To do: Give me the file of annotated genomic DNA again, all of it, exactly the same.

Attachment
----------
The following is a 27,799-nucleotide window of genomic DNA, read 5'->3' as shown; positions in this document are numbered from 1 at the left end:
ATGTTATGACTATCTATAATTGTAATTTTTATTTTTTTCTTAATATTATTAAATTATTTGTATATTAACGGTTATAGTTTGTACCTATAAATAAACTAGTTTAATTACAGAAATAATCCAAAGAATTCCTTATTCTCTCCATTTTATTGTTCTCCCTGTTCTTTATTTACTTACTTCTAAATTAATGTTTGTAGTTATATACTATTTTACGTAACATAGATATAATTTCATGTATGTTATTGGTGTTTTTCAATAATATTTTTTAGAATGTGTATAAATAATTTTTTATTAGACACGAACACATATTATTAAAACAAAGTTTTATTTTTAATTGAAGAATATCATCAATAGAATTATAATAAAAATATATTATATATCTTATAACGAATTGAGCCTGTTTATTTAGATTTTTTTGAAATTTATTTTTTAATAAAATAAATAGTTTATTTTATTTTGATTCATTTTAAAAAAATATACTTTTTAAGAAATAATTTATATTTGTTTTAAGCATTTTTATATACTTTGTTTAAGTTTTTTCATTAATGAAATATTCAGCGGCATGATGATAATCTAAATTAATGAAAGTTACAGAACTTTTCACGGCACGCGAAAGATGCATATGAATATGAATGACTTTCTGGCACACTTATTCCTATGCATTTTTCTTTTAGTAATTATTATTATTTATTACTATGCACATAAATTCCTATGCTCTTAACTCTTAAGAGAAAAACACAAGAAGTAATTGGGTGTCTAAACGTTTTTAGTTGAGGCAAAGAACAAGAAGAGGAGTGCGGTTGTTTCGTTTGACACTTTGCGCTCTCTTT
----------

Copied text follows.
The following is a 27,799-nucleotide window of genomic DNA, read 5'->3' as shown; positions in this document are numbered from 1 at the left end:
ATGTTATGACTATCTATAATTGTAATTTTTATTTTTTTCTTAATATTATTAAATTATTTGTATATTAACGGTTATAGTTTGTACCTATAAATAAACTAGTTTAATTACAGAAATAATCCAAAGAATTCCTTATTCTCTCCATTTTATTGTTCTCCCTGTTCTTTATTTACTTACTTCTAAATTAATGTTTGTAGTTATATACTATTTTACGTAACATAGATATAATTTCATGTATGTTATTGGTGTTTTTCAATAATATTTTTTAGAATGTGTATAAATAATTTTTTATTAGACACGAACACATATTATTAAAACAAAGTTTTATTTTTAATTGAAGAATATCATCAATAGAATTATAATAAAAATATATTATATATCTTATAACGAATTGAGCCTGTTTATTTAGATTTTTTTGAAATTTATTTTTTAATAAAATAAATAGTTTATTTTATTTTGATTCATTTTAAAAAAATATACTTTTTAAGAAATAATTTATATTTGTTTTAAGCATTTTTATATACTTTGTTTAAGTTTTTTCATTAATGAAATATTCAGCGGCATGATGATAATCTAAATTAATGAAAGTTACAGAACTTTTCACGGCACGCGAAAGATGCATATGAATATGAATGACTTTCTGGCACACTTATTCCTATGCATTTTTCTTTTAGTAATTATTATTATTTATTACTATGCACATAAATTCCTATGCTCTTAACTCTTAAGAGAAAAACACAAGAAGTAATTGGGTGTCTAAACGTTTTTAGTTGAGGCAAAGAACAAGAAGAGGAGTGCGGTTGTTTCGTTTGACACTTTGCGCTCTCTTT